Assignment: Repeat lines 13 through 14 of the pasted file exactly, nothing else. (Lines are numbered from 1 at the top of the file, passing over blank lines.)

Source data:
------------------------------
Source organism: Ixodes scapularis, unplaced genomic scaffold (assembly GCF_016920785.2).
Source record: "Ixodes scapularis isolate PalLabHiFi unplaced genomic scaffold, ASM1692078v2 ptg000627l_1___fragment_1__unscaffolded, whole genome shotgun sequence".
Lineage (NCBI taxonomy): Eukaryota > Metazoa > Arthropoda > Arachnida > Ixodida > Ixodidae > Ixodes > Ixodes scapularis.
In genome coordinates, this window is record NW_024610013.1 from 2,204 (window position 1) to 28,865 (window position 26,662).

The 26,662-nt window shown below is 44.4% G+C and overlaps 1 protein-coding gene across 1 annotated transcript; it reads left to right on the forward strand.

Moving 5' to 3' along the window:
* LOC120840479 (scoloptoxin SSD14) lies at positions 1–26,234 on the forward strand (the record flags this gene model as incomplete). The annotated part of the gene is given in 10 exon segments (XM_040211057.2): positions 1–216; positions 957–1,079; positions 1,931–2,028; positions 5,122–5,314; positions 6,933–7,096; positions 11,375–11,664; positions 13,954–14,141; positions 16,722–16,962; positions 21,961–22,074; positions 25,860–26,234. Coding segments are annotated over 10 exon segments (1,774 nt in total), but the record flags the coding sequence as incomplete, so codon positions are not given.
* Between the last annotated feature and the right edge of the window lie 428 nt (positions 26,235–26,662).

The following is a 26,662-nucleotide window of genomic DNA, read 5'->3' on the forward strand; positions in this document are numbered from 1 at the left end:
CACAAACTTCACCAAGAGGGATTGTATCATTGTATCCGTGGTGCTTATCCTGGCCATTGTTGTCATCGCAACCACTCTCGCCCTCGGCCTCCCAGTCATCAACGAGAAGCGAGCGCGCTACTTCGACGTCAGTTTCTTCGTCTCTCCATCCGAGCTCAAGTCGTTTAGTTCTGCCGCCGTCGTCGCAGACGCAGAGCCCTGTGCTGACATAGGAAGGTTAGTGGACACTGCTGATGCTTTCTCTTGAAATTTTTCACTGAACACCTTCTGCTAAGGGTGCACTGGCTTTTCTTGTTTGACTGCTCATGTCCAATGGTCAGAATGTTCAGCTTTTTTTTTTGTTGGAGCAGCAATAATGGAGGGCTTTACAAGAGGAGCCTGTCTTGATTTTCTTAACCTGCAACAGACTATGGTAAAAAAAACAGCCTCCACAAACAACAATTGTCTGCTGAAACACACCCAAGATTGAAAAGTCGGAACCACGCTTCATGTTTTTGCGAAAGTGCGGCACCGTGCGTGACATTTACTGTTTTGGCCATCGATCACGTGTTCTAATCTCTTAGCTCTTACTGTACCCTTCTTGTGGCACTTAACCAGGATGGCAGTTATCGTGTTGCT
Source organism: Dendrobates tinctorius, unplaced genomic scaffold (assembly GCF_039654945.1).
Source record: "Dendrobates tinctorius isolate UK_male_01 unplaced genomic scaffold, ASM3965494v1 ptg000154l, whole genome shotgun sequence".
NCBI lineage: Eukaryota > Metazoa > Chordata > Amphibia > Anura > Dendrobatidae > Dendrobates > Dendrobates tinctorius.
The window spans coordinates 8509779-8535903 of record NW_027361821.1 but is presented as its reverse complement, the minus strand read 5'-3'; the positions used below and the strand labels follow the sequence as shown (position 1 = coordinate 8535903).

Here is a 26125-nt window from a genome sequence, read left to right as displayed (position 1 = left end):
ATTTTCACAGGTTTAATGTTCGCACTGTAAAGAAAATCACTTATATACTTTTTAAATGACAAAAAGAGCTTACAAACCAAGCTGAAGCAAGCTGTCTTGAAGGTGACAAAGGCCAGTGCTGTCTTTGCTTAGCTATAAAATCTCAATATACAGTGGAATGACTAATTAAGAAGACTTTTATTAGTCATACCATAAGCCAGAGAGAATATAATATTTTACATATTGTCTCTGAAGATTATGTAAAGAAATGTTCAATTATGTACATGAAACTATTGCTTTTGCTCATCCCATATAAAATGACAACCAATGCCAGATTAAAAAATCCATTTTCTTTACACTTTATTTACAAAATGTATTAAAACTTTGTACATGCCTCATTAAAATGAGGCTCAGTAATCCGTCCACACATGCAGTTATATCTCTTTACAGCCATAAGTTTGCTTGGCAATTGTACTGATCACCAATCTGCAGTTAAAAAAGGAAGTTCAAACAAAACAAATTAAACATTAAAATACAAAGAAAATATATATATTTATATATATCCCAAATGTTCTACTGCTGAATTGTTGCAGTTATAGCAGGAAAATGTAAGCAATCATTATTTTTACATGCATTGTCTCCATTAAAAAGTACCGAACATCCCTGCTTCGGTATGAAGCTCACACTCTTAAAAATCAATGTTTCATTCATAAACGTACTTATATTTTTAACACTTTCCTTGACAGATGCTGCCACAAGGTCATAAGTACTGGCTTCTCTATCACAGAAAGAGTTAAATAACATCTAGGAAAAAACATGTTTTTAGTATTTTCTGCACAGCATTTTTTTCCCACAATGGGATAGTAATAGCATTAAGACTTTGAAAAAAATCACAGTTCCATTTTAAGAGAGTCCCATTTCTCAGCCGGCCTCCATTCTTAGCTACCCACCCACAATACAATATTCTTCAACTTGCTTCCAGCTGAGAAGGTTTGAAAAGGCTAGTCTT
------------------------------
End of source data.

NCBI lineage: Eukaryota > Metazoa > Chordata > Amphibia > Anura > Dendrobatidae > Dendrobates > Dendrobates tinctorius.
The window spans coordinates 8509779-8535903 of record NW_027361821.1 but is presented as its reverse complement, the minus strand read 5'-3'; the positions used below and the strand labels follow the sequence as shown (position 1 = coordinate 8535903).